Building Confidence in Adolescent Girls


By Youth First Staff – March 3, 2021 –

Growing up can be challenging. Some stages in our lives are notoriously more difficult than others.

Most of us remember our various “awkward” phases that took place throughout our time in elementary and middle school. During those years, even the smallest failure could feel like defeat. 

Although all of us experience the struggles of discovering who we are as we grow up, the negative impacts of social pressure during adolescence are significantly higher in girls. Between the ages of 8 and 14, girls’ confidence levels fall by 30 percent.

At 14, when girls’ confidence is statistically at its lowest, boys’ confidence is 27 percent higher. How can we spot the signs of this confidence plunge in our daughters and what can we do to bolster their self-esteem?

This drop in self-esteem may look like fear of trying new things, reluctance to speak up in class or ask questions, people-pleasing, overthinking, or constant comparison. The good news is that confidence can be taught and encouraged if given the right atmosphere to grow during these tough years.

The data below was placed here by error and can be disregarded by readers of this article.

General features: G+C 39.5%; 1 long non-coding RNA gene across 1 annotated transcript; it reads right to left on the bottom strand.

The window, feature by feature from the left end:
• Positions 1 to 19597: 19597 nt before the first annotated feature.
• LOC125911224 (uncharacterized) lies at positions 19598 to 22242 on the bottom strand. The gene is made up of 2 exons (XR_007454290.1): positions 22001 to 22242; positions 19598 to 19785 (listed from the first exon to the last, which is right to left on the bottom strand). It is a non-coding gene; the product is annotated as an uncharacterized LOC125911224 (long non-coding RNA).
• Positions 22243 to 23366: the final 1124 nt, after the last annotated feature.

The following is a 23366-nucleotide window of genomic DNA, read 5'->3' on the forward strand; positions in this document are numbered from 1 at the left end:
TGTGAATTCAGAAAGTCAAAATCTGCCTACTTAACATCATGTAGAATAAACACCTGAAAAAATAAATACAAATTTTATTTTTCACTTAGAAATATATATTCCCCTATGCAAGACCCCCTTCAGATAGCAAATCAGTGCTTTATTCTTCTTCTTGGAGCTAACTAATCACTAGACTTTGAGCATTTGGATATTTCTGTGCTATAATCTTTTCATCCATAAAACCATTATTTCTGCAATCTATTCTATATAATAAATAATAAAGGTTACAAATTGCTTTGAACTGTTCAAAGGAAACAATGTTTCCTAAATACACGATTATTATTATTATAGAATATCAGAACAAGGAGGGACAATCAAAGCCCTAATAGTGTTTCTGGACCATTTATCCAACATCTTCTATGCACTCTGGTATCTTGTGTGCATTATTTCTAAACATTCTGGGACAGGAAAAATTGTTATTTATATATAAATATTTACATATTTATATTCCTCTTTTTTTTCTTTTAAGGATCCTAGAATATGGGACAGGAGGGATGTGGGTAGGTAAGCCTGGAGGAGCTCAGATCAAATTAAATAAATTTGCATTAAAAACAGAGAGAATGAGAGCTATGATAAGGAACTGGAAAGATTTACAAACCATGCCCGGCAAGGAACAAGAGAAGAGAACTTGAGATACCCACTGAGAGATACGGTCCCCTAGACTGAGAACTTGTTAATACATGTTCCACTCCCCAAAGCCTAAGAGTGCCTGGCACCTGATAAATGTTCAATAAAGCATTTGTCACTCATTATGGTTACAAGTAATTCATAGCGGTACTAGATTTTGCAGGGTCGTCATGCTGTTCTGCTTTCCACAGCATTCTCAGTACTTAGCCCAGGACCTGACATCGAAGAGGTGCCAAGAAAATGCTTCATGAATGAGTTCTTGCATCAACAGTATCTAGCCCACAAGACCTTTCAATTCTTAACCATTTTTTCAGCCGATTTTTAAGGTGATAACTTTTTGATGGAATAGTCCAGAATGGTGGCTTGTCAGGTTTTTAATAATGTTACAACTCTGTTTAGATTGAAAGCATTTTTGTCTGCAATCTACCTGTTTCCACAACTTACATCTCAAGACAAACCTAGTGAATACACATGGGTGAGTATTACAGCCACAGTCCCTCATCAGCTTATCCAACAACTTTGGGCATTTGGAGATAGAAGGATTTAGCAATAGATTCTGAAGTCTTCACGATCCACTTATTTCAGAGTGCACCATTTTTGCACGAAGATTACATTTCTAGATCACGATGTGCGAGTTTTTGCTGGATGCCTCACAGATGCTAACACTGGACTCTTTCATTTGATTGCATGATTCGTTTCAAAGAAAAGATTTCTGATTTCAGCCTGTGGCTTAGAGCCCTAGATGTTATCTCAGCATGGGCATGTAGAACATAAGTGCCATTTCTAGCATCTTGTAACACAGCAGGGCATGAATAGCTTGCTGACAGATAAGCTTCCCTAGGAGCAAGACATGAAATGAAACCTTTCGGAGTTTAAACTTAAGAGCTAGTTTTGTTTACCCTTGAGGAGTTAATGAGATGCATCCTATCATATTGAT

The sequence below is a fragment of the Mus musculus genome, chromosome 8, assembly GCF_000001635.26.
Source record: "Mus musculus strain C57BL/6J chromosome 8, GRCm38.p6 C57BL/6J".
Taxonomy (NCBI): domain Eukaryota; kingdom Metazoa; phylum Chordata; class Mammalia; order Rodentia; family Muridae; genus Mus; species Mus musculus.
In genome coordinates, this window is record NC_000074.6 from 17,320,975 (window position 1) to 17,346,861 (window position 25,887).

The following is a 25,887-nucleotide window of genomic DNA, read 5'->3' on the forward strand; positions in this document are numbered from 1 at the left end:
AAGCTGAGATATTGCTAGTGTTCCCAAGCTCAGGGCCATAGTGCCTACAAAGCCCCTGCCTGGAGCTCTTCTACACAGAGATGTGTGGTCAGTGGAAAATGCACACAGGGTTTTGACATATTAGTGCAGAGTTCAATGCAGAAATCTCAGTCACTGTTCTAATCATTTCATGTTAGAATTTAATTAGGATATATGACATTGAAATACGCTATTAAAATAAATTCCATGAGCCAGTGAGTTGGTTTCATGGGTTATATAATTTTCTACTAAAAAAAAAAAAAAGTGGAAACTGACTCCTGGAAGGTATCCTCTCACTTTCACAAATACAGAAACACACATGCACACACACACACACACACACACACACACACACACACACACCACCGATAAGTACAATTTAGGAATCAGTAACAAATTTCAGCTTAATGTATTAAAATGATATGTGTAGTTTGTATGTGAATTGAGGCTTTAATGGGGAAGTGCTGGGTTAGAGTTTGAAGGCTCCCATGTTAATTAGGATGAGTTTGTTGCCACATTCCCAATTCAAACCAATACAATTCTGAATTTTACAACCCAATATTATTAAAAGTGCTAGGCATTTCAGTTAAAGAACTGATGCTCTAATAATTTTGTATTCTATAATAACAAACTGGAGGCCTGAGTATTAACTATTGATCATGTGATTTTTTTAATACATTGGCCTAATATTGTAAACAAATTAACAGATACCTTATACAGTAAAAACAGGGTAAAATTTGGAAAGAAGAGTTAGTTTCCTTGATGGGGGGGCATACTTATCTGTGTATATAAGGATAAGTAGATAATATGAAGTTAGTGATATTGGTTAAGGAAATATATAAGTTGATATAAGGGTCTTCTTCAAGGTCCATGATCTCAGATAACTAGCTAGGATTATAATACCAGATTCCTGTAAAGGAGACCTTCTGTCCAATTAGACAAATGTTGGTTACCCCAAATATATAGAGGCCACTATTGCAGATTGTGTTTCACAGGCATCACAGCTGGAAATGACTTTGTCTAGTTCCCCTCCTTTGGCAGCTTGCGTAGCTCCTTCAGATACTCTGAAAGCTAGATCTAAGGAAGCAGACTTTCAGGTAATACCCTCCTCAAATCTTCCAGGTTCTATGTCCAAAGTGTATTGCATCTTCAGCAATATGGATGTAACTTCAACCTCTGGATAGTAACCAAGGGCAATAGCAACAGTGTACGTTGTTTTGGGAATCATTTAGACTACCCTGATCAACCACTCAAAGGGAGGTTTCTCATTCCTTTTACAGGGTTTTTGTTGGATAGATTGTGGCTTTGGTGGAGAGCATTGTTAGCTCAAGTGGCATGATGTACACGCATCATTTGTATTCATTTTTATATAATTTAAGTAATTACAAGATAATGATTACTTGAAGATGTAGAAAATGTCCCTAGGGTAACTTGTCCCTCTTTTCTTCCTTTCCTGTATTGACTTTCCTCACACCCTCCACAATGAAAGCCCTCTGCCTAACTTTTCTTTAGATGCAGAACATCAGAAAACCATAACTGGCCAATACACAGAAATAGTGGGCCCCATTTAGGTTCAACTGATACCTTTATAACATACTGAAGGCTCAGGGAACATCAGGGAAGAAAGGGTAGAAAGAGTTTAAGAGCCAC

The single most effective way to build confidence is by taking risks. Comfort zones inhibit growth. Bravery is like a muscle, the more you use it, the easier it is to be unafraid to express yourself.

Encourage your daughter to take risks and normalize failures. If girls start taking positive risks during adolescence, they will be better prepared to overcome failure and will have the ability to move on when things don’t go perfectly in adulthood.

Resist the urge to jump in and save your daughter from failure. It is essential for her to learn to move through tough times, bounce back, and become more resilient. Teach your daughter to become her own coach and learn from her mistakes. Positive affirmations like “I’ve got this” and “I’ve gotten through hard times like this before” are helpful. 

Rumination is the tendency to repetitively think and worry about all the details of a negative situation. Teaching your daughter to identify these toxic mindsets and create a new, more realistic and positive patterns of thinking can be helpful. For example, if she is thinking “Everyone hates me” because she didn’t get invited to a party, you can challenge that thought and create a new more realistic thought in its place.

Lastly, set an example. Let your daughter know when you are nervous about a new challenge. Talk about your past failures. Let your daughter know that messing up isn’t the end of the world. If we are obsessing about being perfect, our daughters will pick up on that unhealthy standard.